And yup, the more comments I read the more anxious and angry I became. We have been living through the Covid-19 Pandemic now for over 10 months and since day one we have all been doing our best to survive, the best way we know how and it has sadly taken an enormous toll on many (emphasis on many) of us both financially and mentally.
So when I came upon one particular conversation and back and forth banter today while reading all the comments on this post I felt both sadness and anger all at once when one individual quickly dismissed another person’s concern for their children’s mental health and wellbeing right now as nothing more than an inconvenience.
He continued on by telling this mom (whom he didn’t seem to even know) that her kid’s mental health couldn’t truly be suffering given that we live in a “pretty comfortable neighborhood” with “big homes” and plenty of room in our backyards to run around in to get some exercise and let off some steam.
I have no words to explain exactly how truly angry and saddened I felt as I read those ignorant and very damaging comments. Whether it’s our kids, our loved ones, our friends or others in our communities we are all suffering and doing the best that we can right now to ensure that we make it through these incredibly trying times and NOONE has the right to assume, to judge or to make someone feel this way, EVER because you never truly know what is going on in someone else’s boat.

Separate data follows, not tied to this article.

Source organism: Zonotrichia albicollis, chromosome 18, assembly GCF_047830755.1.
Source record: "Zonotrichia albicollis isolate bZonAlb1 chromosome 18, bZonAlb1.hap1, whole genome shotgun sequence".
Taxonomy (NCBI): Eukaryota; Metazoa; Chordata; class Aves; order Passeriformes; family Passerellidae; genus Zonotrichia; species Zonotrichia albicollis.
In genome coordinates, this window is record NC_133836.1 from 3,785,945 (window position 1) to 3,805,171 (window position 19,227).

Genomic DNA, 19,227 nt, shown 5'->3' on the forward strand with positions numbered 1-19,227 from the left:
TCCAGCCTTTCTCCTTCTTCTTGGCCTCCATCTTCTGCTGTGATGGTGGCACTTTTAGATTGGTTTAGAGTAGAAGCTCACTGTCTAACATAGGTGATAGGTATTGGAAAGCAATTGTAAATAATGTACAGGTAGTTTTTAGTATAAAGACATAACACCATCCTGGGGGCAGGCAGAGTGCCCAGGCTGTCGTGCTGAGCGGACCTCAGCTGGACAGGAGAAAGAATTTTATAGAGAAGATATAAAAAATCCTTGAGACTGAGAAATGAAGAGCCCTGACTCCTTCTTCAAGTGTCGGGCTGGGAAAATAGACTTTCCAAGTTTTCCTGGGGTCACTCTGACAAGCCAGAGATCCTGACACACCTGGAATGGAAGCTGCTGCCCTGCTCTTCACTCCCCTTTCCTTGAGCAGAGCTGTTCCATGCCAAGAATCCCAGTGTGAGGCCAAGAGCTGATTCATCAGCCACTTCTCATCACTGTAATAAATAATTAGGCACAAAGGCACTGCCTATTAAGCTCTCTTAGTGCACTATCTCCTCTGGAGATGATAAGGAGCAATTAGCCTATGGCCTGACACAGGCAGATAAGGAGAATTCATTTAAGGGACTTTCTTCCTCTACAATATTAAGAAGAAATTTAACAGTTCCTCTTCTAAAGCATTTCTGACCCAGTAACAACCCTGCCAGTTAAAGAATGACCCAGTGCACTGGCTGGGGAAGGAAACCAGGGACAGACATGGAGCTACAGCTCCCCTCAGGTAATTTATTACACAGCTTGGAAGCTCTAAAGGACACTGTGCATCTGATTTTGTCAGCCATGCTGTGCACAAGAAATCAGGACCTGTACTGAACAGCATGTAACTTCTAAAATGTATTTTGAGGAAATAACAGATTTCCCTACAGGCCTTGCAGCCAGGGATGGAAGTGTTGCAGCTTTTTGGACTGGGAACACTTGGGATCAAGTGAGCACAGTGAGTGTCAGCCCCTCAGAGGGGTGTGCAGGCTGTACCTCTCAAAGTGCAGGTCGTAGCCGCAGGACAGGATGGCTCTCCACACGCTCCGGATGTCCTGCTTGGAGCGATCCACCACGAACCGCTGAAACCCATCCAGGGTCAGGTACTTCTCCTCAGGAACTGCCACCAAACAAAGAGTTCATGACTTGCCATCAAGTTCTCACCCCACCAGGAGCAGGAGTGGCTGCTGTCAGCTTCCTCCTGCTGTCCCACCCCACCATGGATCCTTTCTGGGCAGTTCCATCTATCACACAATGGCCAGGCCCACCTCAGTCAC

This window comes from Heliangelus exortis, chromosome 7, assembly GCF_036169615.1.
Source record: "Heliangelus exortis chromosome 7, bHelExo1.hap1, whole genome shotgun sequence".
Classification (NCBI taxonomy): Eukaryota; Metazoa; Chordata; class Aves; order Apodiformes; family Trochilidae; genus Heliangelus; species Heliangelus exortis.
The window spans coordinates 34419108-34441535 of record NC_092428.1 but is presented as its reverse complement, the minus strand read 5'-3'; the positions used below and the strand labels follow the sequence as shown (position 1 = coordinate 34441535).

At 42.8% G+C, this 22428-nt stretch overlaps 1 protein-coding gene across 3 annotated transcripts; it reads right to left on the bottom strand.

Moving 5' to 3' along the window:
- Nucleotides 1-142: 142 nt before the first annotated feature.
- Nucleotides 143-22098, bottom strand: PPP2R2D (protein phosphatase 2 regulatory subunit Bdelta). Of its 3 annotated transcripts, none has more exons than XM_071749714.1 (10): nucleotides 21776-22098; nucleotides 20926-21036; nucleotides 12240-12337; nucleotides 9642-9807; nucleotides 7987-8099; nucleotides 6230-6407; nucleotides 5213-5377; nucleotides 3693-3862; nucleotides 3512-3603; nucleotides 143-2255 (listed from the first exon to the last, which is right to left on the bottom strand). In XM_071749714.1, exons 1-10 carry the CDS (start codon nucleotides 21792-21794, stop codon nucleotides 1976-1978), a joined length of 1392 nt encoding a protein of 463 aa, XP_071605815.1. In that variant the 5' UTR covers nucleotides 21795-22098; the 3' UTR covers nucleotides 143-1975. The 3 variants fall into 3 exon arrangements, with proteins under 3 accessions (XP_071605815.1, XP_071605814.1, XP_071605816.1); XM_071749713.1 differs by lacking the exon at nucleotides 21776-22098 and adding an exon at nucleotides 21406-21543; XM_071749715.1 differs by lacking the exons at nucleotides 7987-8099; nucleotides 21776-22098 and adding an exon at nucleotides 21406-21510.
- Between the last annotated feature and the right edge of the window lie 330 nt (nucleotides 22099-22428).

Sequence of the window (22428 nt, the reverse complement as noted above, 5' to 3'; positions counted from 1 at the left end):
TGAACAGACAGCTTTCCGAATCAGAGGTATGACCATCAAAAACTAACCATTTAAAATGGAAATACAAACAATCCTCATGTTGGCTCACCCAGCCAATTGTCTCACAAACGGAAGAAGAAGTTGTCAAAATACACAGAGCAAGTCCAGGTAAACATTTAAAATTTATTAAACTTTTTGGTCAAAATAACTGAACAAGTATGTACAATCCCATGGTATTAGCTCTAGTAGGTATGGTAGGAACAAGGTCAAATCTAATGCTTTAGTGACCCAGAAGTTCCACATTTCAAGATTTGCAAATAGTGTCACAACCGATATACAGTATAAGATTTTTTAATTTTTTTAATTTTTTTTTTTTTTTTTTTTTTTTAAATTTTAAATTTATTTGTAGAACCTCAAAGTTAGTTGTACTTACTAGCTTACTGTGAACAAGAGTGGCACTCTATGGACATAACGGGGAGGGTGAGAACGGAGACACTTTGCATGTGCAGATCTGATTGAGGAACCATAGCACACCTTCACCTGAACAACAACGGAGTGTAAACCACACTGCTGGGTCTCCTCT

On Friday evening after experiencing several heightened episodes of anxiety throughout the day, I found myself right smack in the middle of a full-on panic attack.
I did my best to try and calm myself down using some breathing techniques but trying to distract myself from what was triggering me in that moment I could barely catch my breath long enough to take some CBD oil; something I don’t hesitate to do several times a day when needed as a therapeutic.
As soon as the CBD oil started kicking in and my heartrate began to decrease to a more tolerable level I curled up under my weighted blanket, still fully dressed from the day but I didn’t care because all I wanted to do in that moment was close my eyes and go to sleep.
But whose kidding who? Like is sleep ever an option for me? Even if my panic attack had just taken every last ounce of strength I had left inside and crushed it with my blanket, I was still preparing myself for a sleepless night ahead.
And I knew if I lay in bed much longer I would most definitely end up having another anxiety attack of some sort, so I reached for my other bottle of CBD oil on my nightstand, the one with the THC in it.
I regretted my decision almost immediately even though it took a while for it to kick in. It did not reduce my anxiety or relax me or even help me sleep, instead I spent the rest of the night fighting off my paranoia and hallucinations and by the time morning arrived I was still feeling the effects from the THC and spent the entire day in bed yesterday with a “hangover”.